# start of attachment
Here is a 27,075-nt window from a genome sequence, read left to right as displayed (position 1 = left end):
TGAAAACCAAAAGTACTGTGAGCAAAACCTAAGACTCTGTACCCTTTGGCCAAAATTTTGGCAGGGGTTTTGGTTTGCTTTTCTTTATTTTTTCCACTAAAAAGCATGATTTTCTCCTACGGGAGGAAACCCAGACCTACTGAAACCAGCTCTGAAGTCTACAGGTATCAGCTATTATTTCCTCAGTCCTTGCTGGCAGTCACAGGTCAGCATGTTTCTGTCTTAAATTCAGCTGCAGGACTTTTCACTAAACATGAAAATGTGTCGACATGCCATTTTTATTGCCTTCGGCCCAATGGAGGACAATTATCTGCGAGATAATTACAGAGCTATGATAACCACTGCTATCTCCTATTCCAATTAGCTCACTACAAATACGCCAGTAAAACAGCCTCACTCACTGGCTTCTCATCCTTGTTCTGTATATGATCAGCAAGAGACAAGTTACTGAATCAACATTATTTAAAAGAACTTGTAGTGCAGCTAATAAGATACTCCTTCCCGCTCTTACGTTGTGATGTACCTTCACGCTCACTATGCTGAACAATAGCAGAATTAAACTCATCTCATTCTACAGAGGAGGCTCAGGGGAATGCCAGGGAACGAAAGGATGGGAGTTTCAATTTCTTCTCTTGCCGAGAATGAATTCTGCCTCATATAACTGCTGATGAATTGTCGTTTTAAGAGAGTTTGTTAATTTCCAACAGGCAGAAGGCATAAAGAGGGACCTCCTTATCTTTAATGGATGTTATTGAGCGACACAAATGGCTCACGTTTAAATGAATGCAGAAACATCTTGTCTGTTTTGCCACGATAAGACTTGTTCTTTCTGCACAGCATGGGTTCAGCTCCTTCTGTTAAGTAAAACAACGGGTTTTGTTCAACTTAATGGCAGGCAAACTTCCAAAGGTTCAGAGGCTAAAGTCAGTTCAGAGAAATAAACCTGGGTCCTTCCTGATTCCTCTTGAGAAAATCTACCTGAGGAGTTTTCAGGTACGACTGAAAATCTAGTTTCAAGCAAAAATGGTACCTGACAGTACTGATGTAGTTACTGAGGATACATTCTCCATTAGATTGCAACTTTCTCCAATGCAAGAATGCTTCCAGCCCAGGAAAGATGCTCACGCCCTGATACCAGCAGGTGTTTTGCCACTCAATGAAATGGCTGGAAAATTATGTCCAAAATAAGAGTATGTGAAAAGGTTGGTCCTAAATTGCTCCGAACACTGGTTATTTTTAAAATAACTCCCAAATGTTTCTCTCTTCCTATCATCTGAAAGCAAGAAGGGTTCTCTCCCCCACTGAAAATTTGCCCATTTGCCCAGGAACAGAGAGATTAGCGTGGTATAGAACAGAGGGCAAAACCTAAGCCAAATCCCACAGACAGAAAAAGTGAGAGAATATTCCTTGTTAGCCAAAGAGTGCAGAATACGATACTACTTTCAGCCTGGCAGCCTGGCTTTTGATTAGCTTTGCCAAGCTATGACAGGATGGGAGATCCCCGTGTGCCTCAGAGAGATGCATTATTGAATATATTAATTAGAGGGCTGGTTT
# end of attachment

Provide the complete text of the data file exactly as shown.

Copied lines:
Here is a 27,075-nt window from a genome sequence, read left to right as displayed (position 1 = left end):
TGAAAACCAAAAGTACTGTGAGCAAAACCTAAGACTCTGTACCCTTTGGCCAAAATTTTGGCAGGGGTTTTGGTTTGCTTTTCTTTATTTTTTCCACTAAAAAGCATGATTTTCTCCTACGGGAGGAAACCCAGACCTACTGAAACCAGCTCTGAAGTCTACAGGTATCAGCTATTATTTCCTCAGTCCTTGCTGGCAGTCACAGGTCAGCATGTTTCTGTCTTAAATTCAGCTGCAGGACTTTTCACTAAACATGAAAATGTGTCGACATGCCATTTTTATTGCCTTCGGCCCAATGGAGGACAATTATCTGCGAGATAATTACAGAGCTATGATAACCACTGCTATCTCCTATTCCAATTAGCTCACTACAAATACGCCAGTAAAACAGCCTCACTCACTGGCTTCTCATCCTTGTTCTGTATATGATCAGCAAGAGACAAGTTACTGAATCAACATTATTTAAAAGAACTTGTAGTGCAGCTAATAAGATACTCCTTCCCGCTCTTACGTTGTGATGTACCTTCACGCTCACTATGCTGAACAATAGCAGAATTAAACTCATCTCATTCTACAGAGGAGGCTCAGGGGAATGCCAGGGAACGAAAGGATGGGAGTTTCAATTTCTTCTCTTGCCGAGAATGAATTCTGCCTCATATAACTGCTGATGAATTGTCGTTTTAAGAGAGTTTGTTAATTTCCAACAGGCAGAAGGCATAAAGAGGGACCTCCTTATCTTTAATGGATGTTATTGAGCGACACAAATGGCTCACGTTTAAATGAATGCAGAAACATCTTGTCTGTTTTGCCACGATAAGACTTGTTCTTTCTGCACAGCATGGGTTCAGCTCCTTCTGTTAAGTAAAACAACGGGTTTTGTTCAACTTAATGGCAGGCAAACTTCCAAAGGTTCAGAGGCTAAAGTCAGTTCAGAGAAATAAACCTGGGTCCTTCCTGATTCCTCTTGAGAAAATCTACCTGAGGAGTTTTCAGGTACGACTGAAAATCTAGTTTCAAGCAAAAATGGTACCTGACAGTACTGATGTAGTTACTGAGGATACATTCTCCATTAGATTGCAACTTTCTCCAATGCAAGAATGCTTCCAGCCCAGGAAAGATGCTCACGCCCTGATACCAGCAGGTGTTTTGCCACTCAATGAAATGGCTGGAAAATTATGTCCAAAATAAGAGTATGTGAAAAGGTTGGTCCTAAATTGCTCCGAACACTGGTTATTTTTAAAATAACTCCCAAATGTTTCTCTCTTCCTATCATCTGAAAGCAAGAAGGGTTCTCTCCCCCACTGAAAATTTGCCCATTTGCCCAGGAACAGAGAGATTAGCGTGGTATAGAACAGAGGGCAAAACCTAAGCCAAATCCCACAGACAGAAAAAGTGAGAGAATATTCCTTGTTAGCCAAAGAGTGCAGAATACGATACTACTTTCAGCCTGGCAGCCTGGCTTTTGATTAGCTTTGCCAAGCTATGACAGGATGGGAGATCCCCGTGTGCCTCAGAGAGATGCATTATTGAATATATTAATTAGAGGGCTGGTTT